“Govia Thameslink received fewer drivers than it expected from the previous operator of the Thameslink and Great Northern routes and driver shortages have persisted on Great Northern services.
“Even if Govia Thameslink had received the number it expected, there would still have been some shortfall.
“The department and Network Rail did not have a good understanding of the underlying condition of the existing network at the point when the department set the requirements of the franchise.
“Between July 2015 and March 2017, 13 per cent of all cancellations and delays to services of more than 30 minutes have been due to failures of track and other Network Rail assets such as signalling systems.
“While the department’s franchise design took account of the need to deliver the Thameslink programme, it did not consider the underlying state of the network.
“In 2016 Network Rail estimated that an investment of up to around £900 million (cash prices) on maintenance and renewal work was needed to achieve the resilience needed to run the new services on the Thameslink network reliably, in addition to infrastructure investments already planned in that area.
“Limits on access to the railway means that Network Rail has prioritised a £300 million programme of work … to improve particularly vulnerable parts of the network.
“The franchise has delivered some improvements for passengers.
“The Thameslink programme is now delivering benefits to passengers through station improvements and more spacious trains.
“The department has decided to introduce new services more gradually than originally planned, deferring the full benefits of the programme by one year.
“We think this is a sensible step to protect value for money and passengers from further disruption.
“The franchise has introduced new trains on Gatwick Express services and on the Great Northern route.
“Despite the performance of train services, fare revenue returned to the department met its expectations.
“Between September 2014 and August 2017, the department received £3.6 billion in fare revenue, which is broadly in line with its expectations at the time that it let the contract.
“During the same period it made franchise payments to Govia Thameslink of £2.8 billion, meaning that it has earned a return for the taxpayer of £760 million, net of £33 million of passenger refunds paid by the department to compensate for disruption.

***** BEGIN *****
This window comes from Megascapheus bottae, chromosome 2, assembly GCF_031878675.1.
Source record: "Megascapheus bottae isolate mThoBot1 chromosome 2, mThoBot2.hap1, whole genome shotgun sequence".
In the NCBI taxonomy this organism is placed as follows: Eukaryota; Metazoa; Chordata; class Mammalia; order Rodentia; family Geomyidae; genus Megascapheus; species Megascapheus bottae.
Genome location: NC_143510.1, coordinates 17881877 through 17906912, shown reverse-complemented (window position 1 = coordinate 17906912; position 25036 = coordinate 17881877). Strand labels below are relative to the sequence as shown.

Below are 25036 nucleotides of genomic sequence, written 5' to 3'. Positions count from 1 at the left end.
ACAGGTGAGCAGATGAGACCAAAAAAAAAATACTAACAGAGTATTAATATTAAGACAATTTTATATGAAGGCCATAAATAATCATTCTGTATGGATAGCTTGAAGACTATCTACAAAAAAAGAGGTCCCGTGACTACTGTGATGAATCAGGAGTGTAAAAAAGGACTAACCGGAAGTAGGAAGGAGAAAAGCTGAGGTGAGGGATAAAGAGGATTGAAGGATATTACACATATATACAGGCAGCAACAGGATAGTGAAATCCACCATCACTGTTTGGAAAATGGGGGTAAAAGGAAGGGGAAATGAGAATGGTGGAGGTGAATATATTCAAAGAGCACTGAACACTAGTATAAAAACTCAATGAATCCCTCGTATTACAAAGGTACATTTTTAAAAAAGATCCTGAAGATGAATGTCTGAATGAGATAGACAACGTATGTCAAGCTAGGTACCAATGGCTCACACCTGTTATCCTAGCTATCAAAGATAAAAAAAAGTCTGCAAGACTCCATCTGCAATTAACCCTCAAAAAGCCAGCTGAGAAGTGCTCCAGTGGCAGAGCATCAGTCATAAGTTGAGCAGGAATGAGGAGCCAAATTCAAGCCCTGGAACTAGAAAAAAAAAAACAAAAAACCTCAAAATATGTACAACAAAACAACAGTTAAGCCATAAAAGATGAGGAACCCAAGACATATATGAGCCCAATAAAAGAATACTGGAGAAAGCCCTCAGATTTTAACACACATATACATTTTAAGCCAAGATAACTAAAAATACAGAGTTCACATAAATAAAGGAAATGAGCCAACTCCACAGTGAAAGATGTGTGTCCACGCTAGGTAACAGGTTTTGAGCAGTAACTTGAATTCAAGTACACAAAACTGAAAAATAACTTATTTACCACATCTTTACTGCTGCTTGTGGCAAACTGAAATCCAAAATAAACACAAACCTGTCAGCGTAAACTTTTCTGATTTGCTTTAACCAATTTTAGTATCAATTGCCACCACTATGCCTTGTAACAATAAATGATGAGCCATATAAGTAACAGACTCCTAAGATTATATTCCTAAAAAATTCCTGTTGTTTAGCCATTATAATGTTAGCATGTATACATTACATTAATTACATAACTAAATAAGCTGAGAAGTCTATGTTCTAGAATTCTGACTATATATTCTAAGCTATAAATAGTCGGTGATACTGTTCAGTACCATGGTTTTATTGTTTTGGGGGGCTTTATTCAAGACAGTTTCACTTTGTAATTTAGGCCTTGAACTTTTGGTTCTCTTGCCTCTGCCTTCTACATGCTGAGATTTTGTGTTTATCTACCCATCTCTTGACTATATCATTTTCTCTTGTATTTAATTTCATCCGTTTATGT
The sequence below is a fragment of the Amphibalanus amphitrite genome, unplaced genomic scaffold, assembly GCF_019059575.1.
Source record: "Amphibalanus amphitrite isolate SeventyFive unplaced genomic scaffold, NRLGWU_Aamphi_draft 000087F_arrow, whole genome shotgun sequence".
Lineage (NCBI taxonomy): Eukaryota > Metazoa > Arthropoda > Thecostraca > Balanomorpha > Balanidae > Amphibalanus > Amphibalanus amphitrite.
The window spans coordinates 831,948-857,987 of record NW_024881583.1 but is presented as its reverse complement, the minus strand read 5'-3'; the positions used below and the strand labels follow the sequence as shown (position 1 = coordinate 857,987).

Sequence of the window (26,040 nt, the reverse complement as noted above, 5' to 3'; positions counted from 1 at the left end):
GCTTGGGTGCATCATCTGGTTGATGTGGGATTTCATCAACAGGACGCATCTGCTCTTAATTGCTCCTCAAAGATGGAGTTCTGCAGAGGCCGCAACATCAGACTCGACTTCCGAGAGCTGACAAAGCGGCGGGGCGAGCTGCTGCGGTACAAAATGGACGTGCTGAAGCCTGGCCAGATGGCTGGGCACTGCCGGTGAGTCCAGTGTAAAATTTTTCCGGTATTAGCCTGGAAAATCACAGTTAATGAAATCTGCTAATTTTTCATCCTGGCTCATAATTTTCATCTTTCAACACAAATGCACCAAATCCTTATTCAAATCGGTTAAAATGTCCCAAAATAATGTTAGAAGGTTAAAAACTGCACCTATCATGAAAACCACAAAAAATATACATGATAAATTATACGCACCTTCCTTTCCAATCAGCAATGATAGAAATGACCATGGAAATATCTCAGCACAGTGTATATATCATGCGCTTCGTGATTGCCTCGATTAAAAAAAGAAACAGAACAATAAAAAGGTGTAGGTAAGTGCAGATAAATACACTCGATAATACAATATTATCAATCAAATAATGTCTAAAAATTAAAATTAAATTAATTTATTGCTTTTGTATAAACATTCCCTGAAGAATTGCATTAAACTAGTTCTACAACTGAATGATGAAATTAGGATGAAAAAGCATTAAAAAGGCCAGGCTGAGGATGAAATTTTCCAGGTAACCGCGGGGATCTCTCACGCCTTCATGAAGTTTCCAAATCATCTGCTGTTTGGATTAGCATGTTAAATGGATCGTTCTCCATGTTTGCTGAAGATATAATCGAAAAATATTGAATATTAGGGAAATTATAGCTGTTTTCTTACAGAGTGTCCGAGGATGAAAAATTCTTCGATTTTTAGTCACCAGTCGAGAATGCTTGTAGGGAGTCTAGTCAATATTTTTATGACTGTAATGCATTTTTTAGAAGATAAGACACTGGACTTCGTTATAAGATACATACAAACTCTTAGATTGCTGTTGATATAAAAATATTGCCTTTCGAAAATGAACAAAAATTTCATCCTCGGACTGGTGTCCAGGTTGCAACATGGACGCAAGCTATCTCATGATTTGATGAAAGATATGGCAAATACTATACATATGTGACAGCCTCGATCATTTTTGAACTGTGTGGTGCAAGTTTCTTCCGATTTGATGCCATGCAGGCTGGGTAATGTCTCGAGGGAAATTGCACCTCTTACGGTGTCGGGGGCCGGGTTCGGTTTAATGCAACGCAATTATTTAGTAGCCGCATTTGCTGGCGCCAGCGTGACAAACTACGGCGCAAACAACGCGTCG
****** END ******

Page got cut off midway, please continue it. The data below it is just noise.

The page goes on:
“The Department considered its options for the future of the franchise including terminating the contract but decided that enforcing the contract was the most appropriate option.
“It did not pursue terminating the contract because there were insufficient grounds. The most significant reason for disruption was industrial action, a ‘force majeure’ event in the contract, meaning that the operator could not be held responsible for the resulting poor performance.
“The department and Govia Thameslink have agreed a £13.4 million settlement covering the period to September 2018 … comprising
- £2.4 million for its underperformance between September 2015 and September 2016
- £10 million as a settlement for the period up to September 2018, to avoid further protracted analyses and negotiations over the financial impact of performance during that period and
- £1 million for franchise management issues unrelated to service performance
“Instead of paying the department, Govia Thameslink will spend the agreed sums on various measures aimed at improving services for passengers, including extra train crew.
“The department also expects to pay Govia Thameslink for the additional costs resulting from changes to the department’s requirements.
“At the time of writing this report, the department and Govia Thameslink were discussing contract changes which are expected to result in a payment by the department to Govia Thameslink, potentially amounting to tens of millions of pounds a year.
“The changes are needed because the department has agreed to alter the train services required in the franchise contract and to reflect delays to the delivery of new trains for Thameslink services. The franchise contract anticipates and allows for such changes.
“The Thameslink programme has a realistic chance of achieving value for money and the return to the department from the franchise has broadly met its expectations.
“However, passengers have suffered periods of significant disruption during the first three out of seven years of the franchise.
“While industrial action has been a major contributor to disruption, on a scale which would have been difficult for the department to foresee, the department did make decisions on this franchise, the cumulative effects of which have negatively impacted on passengers.
“We cannot therefore conclude that the department has to date achieved value for money from this franchise.”